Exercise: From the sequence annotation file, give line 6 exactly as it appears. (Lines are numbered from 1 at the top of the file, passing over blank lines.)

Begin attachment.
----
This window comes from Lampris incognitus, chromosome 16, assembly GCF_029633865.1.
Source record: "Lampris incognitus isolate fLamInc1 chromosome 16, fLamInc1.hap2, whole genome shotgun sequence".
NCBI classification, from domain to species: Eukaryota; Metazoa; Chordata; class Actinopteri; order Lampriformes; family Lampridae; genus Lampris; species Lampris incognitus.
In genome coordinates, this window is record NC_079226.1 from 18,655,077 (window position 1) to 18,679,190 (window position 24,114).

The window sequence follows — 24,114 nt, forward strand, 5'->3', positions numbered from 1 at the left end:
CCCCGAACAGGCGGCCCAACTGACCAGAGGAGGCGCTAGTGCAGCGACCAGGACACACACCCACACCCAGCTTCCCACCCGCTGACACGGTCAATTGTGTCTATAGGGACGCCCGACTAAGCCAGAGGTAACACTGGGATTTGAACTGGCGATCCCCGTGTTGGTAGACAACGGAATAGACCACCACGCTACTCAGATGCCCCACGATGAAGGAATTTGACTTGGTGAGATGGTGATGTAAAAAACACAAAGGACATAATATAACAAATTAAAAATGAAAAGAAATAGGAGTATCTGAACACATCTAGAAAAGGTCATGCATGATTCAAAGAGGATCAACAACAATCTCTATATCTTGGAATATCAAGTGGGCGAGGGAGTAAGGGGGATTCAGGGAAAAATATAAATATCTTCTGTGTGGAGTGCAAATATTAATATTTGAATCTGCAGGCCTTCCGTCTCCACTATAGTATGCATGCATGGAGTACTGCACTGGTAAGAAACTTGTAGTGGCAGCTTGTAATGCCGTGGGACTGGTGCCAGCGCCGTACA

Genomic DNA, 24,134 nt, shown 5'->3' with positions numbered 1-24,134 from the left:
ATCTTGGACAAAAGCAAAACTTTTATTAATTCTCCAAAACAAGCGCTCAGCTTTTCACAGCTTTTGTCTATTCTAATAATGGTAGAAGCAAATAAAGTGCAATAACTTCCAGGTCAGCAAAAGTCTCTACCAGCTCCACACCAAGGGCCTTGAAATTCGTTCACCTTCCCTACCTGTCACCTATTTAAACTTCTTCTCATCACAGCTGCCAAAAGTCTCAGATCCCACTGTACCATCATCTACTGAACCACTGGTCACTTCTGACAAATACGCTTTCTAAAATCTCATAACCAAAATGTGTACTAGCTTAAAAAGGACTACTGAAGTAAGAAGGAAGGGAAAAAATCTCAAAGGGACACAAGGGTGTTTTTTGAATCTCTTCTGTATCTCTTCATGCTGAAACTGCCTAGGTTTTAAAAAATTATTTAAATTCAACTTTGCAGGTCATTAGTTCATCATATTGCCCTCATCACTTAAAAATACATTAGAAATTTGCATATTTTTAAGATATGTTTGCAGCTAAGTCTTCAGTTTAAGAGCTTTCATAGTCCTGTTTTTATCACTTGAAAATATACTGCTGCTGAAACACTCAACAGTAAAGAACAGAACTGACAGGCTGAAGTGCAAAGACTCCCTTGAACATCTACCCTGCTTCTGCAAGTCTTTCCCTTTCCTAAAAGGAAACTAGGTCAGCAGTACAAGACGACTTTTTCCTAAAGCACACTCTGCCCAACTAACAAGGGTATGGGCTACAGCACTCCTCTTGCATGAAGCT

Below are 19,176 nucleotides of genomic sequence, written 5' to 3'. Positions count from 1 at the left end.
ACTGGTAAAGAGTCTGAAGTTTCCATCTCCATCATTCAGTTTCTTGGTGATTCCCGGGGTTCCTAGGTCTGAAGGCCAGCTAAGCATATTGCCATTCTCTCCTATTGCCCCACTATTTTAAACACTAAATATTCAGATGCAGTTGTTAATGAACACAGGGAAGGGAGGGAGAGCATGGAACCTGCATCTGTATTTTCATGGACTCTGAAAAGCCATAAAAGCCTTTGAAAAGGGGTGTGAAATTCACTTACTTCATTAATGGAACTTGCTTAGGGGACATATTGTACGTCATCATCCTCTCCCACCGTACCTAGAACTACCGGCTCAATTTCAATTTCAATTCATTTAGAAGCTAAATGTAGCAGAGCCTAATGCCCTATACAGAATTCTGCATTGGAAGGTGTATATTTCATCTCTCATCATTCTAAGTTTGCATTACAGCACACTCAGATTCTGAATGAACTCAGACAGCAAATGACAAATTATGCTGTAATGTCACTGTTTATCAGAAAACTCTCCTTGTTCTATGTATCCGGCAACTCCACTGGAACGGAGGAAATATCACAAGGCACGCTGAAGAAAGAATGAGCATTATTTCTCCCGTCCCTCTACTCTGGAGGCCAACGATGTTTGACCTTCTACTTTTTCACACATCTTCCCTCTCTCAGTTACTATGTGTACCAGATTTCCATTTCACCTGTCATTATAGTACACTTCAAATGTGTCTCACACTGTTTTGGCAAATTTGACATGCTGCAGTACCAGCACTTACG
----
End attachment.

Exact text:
CCCCGAACAGGCGGCCCAACTGACCAGAGGAGGCGCTAGTGCAGCGACCAGGACACACACCCACACCCAGCTTCCCACCCGCTGACACGGTCAATTGTGTCTATAGGGACGCCCGACTAAGCCAGAGGTAACACTGGGATTTGAACTGGCGATCCCCGTGTTGGTAGACAACGGAATAGACCACCACGCTACTCAGATGCCCCACGATGAAGGAATTTGACTTGGTGAGATGGTGATGTAAAAAACACAAAGGACATAATATAACAAATTAAAAATGAAAAGAAATAGGAGTATCTGAACACATCTAGAAAAGGTCATGCATGATTCAAAGAGGATCAACAACAATCTCTATATCTTGGAATATCAAGTGGGCGAGGGAGTAAGGGGGATTCAGGGAAAAATATAAATATCTTCTGTGTGGAGTGCAAATATTAATATTTGAATCTGCAGGCCTTCCGTCTCCACTATAGTATGCATGCATGGAGTACTGCACTGGTAAGAAACTTGTAGTGGCAGCTTGTAATGCCGTGGGACTGGTGCCAGCGCCGTACA